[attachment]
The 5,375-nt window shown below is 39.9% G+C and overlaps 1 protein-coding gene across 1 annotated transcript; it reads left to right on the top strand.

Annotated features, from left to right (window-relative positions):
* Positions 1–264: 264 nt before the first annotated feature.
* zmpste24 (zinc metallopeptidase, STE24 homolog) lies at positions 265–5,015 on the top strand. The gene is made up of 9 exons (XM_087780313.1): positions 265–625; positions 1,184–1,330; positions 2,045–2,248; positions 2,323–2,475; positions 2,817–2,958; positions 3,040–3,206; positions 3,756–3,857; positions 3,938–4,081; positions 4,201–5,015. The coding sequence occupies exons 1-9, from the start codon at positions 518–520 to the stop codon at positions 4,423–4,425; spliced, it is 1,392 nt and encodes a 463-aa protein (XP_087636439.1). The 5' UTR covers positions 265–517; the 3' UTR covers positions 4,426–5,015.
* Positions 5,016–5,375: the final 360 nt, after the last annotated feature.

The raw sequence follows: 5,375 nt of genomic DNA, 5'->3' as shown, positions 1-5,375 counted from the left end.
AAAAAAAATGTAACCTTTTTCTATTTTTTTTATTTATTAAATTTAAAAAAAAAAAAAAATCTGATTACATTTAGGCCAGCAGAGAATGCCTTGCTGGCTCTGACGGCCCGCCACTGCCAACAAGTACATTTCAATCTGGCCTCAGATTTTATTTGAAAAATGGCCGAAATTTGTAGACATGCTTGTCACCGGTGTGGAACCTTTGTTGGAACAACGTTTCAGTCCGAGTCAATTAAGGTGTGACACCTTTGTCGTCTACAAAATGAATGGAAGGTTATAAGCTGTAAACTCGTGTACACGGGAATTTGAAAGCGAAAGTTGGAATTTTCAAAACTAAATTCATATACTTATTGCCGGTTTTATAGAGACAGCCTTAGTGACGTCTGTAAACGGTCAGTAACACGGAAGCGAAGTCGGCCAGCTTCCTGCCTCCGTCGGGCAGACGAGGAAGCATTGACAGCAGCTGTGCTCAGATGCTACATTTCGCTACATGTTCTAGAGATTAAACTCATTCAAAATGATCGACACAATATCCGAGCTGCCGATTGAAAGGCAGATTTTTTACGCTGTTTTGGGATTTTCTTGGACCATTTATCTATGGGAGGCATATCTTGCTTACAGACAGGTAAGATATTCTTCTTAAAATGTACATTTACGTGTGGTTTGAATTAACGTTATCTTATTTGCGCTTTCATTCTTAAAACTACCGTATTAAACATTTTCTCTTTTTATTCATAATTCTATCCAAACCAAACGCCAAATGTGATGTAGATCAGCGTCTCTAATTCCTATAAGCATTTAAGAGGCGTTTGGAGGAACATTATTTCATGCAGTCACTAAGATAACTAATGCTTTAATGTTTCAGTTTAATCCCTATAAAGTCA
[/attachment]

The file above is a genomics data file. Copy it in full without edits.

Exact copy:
The 5,375-nt window shown below is 39.9% G+C and overlaps 1 protein-coding gene across 1 annotated transcript; it reads left to right on the top strand.

Annotated features, from left to right (window-relative positions):
* Positions 1–264: 264 nt before the first annotated feature.
* zmpste24 (zinc metallopeptidase, STE24 homolog) lies at positions 265–5,015 on the top strand. The gene is made up of 9 exons (XM_087780313.1): positions 265–625; positions 1,184–1,330; positions 2,045–2,248; positions 2,323–2,475; positions 2,817–2,958; positions 3,040–3,206; positions 3,756–3,857; positions 3,938–4,081; positions 4,201–5,015. The coding sequence occupies exons 1-9, from the start codon at positions 518–520 to the stop codon at positions 4,423–4,425; spliced, it is 1,392 nt and encodes a 463-aa protein (XP_087636439.1). The 5' UTR covers positions 265–517; the 3' UTR covers positions 4,426–5,015.
* Positions 5,016–5,375: the final 360 nt, after the last annotated feature.

The raw sequence follows: 5,375 nt of genomic DNA, 5'->3' as shown, positions 1-5,375 counted from the left end.
AAAAAAAATGTAACCTTTTTCTATTTTTTTTATTTATTAAATTTAAAAAAAAAAAAAAATCTGATTACATTTAGGCCAGCAGAGAATGCCTTGCTGGCTCTGACGGCCCGCCACTGCCAACAAGTACATTTCAATCTGGCCTCAGATTTTATTTGAAAAATGGCCGAAATTTGTAGACATGCTTGTCACCGGTGTGGAACCTTTGTTGGAACAACGTTTCAGTCCGAGTCAATTAAGGTGTGACACCTTTGTCGTCTACAAAATGAATGGAAGGTTATAAGCTGTAAACTCGTGTACACGGGAATTTGAAAGCGAAAGTTGGAATTTTCAAAACTAAATTCATATACTTATTGCCGGTTTTATAGAGACAGCCTTAGTGACGTCTGTAAACGGTCAGTAACACGGAAGCGAAGTCGGCCAGCTTCCTGCCTCCGTCGGGCAGACGAGGAAGCATTGACAGCAGCTGTGCTCAGATGCTACATTTCGCTACATGTTCTAGAGATTAAACTCATTCAAAATGATCGACACAATATCCGAGCTGCCGATTGAAAGGCAGATTTTTTACGCTGTTTTGGGATTTTCTTGGACCATTTATCTATGGGAGGCATATCTTGCTTACAGACAGGTAAGATATTCTTCTTAAAATGTACATTTACGTGTGGTTTGAATTAACGTTATCTTATTTGCGCTTTCATTCTTAAAACTACCGTATTAAACATTTTCTCTTTTTATTCATAATTCTATCCAAACCAAACGCCAAATGTGATGTAGATCAGCGTCTCTAATTCCTATAAGCATTTAAGAGGCGTTTGGAGGAACATTATTTCATGCAGTCACTAAGATAACTAATGCTTTAATGTTTCAGTTTAATCCCTATAAAGTCA